Good cheap fast

It’s a stormy Monday. February is upon us. But not for long, happily.

Sawing someone in half is still one of the most popular tricks a magician can do, even after a century of performances. I don’t know how it’s done and I don’t want to know.

The software developed for the CDC by Deloitte to schedule vaccinations seems to have a problem or two. A no-bid $40 million contract to a consultant with a spotty history to develop a large-scale, critical system in the midst of a pandemic. Who could have seen this fail coming? Usually on a project like this you get to choose two out of three: Good, cheap or fast. All we got was fast. And it wasn’t all that fast. One more example of the problems with government software projects.

A Kansas City Chiefs’ lineman with a medical degree opted out of the season because of the coronavirus. Instead of playing he worked on a hospital ward caring for covid patients. Now his team is going to the SuperBowl. Should he get a ring if they win on Sunday? It would be nice if he did.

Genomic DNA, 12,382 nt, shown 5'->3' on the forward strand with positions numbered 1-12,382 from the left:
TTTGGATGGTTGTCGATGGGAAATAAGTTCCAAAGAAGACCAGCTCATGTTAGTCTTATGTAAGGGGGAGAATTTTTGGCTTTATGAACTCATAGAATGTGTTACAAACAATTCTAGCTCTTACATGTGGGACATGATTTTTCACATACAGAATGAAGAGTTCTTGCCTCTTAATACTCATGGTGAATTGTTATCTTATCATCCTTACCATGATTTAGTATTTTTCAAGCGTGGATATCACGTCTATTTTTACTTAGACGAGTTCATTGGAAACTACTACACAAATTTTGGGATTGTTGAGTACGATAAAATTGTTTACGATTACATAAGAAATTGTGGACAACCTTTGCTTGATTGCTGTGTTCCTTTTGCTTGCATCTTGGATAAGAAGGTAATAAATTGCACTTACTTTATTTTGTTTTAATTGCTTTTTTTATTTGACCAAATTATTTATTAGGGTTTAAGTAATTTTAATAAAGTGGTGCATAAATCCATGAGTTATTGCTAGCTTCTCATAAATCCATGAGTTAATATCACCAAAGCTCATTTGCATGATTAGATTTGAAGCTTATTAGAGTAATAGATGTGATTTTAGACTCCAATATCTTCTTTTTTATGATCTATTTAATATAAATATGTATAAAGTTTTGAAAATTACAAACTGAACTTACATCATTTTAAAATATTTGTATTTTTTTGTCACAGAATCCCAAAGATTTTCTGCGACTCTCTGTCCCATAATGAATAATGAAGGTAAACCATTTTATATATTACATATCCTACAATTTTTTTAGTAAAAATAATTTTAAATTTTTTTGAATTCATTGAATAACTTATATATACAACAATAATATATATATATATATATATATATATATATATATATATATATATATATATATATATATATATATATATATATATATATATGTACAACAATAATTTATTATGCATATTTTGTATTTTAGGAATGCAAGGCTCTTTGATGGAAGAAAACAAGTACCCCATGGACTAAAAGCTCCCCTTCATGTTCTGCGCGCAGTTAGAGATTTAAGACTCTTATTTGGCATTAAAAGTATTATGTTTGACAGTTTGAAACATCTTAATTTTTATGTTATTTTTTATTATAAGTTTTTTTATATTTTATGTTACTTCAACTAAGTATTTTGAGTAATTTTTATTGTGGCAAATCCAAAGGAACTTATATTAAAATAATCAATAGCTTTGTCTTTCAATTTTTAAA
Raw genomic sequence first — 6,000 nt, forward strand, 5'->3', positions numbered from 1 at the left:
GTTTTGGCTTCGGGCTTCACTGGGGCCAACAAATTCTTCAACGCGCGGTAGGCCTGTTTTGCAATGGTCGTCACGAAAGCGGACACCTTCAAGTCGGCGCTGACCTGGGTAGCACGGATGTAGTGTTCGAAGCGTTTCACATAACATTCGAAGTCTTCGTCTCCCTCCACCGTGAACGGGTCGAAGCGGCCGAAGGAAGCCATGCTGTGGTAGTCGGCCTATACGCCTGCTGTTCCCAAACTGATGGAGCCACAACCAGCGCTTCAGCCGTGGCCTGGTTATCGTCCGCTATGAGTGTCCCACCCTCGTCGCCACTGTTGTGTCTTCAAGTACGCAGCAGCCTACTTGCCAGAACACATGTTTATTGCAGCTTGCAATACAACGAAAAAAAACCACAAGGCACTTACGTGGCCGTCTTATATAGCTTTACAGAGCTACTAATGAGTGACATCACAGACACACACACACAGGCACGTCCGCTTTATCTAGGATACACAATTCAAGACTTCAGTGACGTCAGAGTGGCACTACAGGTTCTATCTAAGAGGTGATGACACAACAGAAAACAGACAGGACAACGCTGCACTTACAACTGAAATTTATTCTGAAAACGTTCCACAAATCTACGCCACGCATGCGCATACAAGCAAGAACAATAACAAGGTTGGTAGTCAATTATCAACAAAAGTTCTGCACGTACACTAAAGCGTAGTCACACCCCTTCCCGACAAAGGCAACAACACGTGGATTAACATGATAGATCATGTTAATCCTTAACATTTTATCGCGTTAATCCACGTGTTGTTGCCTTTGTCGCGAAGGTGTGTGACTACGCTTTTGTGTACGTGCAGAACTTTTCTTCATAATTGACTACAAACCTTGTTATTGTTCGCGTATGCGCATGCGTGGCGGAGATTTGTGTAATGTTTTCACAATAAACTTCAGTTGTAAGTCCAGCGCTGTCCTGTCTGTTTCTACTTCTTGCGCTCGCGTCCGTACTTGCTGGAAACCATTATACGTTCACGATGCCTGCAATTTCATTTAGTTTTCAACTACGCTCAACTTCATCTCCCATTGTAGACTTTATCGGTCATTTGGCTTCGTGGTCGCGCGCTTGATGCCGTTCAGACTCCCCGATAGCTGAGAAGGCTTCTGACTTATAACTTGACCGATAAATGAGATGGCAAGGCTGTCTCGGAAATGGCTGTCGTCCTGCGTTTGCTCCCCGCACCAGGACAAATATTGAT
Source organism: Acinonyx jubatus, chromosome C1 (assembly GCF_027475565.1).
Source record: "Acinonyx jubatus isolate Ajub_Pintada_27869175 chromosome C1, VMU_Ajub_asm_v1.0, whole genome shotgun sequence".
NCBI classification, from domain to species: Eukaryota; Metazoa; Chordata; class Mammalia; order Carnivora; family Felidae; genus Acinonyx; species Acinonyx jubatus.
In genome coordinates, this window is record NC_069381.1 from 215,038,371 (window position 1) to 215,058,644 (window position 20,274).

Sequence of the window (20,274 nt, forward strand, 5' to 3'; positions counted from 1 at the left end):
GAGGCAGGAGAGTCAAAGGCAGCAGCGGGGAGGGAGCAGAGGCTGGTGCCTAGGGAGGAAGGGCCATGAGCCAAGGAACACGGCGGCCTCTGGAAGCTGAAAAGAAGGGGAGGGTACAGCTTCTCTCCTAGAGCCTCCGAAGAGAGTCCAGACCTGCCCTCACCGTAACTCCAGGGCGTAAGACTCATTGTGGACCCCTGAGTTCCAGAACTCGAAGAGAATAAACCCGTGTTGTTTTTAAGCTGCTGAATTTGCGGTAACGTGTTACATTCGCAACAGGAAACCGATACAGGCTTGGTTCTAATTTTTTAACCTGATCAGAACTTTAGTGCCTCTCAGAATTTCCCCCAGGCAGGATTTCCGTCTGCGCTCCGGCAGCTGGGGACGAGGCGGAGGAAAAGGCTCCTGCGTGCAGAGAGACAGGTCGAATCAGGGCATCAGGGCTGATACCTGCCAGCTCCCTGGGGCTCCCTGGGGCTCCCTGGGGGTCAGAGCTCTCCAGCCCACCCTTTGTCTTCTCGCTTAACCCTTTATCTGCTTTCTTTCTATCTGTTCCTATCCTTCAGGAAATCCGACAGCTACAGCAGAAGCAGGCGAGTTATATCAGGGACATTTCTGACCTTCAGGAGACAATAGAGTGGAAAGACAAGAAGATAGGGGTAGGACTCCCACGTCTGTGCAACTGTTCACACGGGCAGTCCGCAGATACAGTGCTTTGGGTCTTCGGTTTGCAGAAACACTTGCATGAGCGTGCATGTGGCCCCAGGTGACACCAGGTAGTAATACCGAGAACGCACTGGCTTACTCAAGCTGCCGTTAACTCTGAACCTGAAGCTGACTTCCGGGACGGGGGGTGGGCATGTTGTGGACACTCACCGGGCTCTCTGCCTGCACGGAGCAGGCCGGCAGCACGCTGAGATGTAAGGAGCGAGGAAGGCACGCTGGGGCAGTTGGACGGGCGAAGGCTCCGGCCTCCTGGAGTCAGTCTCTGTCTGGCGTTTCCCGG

Leica lenses are not cheap but their value ages well. If you bought a Noctilux for $1200 thirty five years ago you could sell it today for about the same price, if not much more. In fact, that old design is being refreshed by the company and is now selling new for $7,695! A little too rich for my blood, though.

And on a day expected to bring a few, here is a very nice photo of a snowflake.

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